New York City rationed petrol as tempers were short, lines were long and panic buying continued more than 10 days after a deadly superstorm stunned the infrastructure of America's largest city.
Mayor Michael Bloomberg said the shortages could last another two weeks and that only a quarter of the city's petrol stations were open. Some had no power and others could not get fuel from terminals.
"This is designed to let everybody have a fair chance," Mr Bloomberg said of the new system, based on even and odd-numbered registration plates, that lets drivers fill up every other day.
But Mr Bloomberg's estimate was countered by the Energy Department, which said that more than 70% of the city's stations had petrol available for sales.
The queues appeared to shrink yesterday. "It's a lot better," said Manhattan driver Luis Cruz. "A couple of days ago I waited four hours. They should have done this a long time ago."
The line to his garage was just a block and a half long. Before yesterday, some lines stretched for a mile or more.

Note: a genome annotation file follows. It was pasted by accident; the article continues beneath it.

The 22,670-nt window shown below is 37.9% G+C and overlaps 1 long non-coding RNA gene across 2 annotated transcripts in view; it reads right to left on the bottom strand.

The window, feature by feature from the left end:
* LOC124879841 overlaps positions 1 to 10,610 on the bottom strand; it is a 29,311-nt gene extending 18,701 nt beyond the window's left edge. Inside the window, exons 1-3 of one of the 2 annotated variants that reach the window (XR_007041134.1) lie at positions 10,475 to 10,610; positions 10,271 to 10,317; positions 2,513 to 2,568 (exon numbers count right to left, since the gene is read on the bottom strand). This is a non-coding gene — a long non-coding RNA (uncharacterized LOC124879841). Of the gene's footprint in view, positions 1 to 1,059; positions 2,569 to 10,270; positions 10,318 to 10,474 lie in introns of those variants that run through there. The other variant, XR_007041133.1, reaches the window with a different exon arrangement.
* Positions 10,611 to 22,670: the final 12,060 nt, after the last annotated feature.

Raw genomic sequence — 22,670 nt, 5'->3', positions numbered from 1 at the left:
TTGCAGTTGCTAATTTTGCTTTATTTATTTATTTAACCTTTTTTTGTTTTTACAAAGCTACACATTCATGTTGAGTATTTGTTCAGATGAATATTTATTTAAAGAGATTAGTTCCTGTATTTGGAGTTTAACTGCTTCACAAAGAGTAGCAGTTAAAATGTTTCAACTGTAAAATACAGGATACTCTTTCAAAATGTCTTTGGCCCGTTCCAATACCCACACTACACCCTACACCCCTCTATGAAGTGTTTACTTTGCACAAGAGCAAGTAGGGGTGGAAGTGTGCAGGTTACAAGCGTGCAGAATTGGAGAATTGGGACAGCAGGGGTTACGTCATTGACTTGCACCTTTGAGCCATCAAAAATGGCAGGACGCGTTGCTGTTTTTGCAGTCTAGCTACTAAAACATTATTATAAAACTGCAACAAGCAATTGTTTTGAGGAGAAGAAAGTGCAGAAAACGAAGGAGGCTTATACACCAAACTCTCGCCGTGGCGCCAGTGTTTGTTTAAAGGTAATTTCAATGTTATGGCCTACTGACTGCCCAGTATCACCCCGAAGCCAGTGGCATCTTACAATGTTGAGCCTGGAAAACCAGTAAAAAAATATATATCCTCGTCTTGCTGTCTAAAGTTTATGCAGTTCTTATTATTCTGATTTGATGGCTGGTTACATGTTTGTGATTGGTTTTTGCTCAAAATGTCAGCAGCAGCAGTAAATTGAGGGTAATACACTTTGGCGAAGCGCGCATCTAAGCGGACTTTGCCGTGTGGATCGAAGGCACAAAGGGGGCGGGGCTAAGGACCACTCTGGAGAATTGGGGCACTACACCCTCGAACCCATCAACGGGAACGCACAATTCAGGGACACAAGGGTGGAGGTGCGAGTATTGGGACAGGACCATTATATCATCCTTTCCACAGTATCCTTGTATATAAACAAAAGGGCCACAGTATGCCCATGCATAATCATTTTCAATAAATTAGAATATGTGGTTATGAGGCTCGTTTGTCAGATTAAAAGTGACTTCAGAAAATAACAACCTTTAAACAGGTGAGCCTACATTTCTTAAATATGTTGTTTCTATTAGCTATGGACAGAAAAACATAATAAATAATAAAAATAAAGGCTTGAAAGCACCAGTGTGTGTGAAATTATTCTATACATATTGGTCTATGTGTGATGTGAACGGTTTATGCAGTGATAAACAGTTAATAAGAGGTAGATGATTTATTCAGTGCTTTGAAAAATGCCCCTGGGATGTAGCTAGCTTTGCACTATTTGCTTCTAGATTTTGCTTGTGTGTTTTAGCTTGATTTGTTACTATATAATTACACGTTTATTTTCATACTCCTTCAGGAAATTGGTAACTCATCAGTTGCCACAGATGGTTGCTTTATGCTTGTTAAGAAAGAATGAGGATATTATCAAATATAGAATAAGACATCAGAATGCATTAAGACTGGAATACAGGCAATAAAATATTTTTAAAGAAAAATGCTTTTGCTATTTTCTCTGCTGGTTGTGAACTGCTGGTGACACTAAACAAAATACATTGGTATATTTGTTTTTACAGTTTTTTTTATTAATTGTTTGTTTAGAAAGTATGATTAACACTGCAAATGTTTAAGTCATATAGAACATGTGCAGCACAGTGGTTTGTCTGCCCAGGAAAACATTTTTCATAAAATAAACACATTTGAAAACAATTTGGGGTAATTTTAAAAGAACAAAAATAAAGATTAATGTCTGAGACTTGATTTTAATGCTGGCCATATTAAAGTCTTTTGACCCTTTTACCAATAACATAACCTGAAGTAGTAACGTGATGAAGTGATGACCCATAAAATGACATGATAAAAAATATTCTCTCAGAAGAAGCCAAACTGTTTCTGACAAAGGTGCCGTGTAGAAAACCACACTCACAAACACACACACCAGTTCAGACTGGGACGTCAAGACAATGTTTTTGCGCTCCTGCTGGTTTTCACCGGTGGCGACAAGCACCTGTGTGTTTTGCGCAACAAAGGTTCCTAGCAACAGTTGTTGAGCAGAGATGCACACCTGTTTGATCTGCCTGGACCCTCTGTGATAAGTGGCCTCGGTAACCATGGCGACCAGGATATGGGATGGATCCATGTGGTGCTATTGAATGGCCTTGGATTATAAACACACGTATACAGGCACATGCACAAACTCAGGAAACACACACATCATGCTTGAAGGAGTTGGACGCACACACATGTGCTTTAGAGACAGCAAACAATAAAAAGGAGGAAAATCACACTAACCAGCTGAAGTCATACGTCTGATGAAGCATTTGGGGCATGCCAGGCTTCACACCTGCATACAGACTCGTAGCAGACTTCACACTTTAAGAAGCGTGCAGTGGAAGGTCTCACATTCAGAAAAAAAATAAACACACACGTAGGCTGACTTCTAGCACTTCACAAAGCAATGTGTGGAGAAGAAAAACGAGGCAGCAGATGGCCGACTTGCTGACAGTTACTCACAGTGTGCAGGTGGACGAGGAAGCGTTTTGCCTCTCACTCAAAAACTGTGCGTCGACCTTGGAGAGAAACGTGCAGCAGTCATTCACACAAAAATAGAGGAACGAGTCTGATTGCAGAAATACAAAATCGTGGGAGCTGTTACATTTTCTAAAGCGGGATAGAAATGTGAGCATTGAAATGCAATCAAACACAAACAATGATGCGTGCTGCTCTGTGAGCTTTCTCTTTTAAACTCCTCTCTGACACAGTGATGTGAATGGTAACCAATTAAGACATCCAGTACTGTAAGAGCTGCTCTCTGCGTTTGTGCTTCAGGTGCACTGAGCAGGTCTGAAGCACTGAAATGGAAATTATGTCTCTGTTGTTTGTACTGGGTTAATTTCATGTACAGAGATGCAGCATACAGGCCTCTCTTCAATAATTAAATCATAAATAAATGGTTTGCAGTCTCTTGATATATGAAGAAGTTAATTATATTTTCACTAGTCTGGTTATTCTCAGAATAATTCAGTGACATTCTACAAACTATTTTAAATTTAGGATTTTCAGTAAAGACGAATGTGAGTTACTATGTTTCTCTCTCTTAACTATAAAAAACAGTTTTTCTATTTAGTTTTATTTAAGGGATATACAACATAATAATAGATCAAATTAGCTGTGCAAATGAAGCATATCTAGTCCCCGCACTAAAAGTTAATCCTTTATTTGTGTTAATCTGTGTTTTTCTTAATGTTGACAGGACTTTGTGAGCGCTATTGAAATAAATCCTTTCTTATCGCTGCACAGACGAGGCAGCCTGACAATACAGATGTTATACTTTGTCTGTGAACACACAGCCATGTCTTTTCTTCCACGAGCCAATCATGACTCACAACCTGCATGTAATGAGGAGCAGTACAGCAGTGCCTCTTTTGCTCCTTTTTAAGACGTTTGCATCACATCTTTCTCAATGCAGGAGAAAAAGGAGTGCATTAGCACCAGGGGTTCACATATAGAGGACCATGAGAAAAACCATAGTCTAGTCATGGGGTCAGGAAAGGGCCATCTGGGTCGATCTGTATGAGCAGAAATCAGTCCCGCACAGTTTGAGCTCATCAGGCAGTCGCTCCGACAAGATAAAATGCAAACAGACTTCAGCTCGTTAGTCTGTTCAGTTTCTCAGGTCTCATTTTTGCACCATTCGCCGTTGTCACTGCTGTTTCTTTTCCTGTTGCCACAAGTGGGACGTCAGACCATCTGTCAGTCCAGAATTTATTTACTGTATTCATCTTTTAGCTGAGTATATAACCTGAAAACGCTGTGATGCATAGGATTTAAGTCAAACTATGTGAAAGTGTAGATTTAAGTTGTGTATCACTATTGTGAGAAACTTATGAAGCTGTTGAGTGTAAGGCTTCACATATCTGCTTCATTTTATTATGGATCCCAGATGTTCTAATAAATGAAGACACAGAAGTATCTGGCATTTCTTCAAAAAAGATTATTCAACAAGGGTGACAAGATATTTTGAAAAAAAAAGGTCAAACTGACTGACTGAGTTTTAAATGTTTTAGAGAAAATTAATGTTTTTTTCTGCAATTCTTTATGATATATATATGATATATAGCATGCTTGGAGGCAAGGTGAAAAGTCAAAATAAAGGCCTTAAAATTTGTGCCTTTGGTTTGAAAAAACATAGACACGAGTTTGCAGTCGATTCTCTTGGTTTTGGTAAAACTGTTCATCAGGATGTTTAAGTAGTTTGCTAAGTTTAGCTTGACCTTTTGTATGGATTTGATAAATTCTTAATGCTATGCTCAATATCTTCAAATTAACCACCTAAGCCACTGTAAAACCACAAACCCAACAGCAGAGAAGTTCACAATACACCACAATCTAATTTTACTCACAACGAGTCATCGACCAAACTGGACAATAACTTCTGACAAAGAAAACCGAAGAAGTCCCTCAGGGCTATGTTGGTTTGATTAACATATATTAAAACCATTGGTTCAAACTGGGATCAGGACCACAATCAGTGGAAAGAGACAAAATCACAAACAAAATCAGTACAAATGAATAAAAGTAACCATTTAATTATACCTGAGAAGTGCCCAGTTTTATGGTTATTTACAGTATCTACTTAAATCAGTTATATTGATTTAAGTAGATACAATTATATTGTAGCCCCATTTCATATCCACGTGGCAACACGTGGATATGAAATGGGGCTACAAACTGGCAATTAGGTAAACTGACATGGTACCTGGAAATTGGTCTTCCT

Superstorm Sandy killed more than 100 people in several states, most of them in New York and New Jersey, and its damage has been estimated at up to 50 billion dollars (£31.4bn), making it the second most expensive storm in US history, behind Hurricane Katrina in 2005.
White House press secretary Jay Carney said President Barack Obama planned to travel to New York to see recovery efforts and meet affected families, and response teams. He visited New Jersey shortly after Sandy hit, but Mr Bloomberg asked him not come to New York because a presidential visit would complicate recovery efforts in the city.
The Red Cross had raised 117 million dollars (£73.5m) in donations and pledges for relief work across 10 states, the District of Columbia and Puerto Rico. The Salvation Army raised five million dollars (£3m) online and by phone.
Red Cross senior vice president Roger Lowe said it would probably be the charity's largest US effort since Katrina.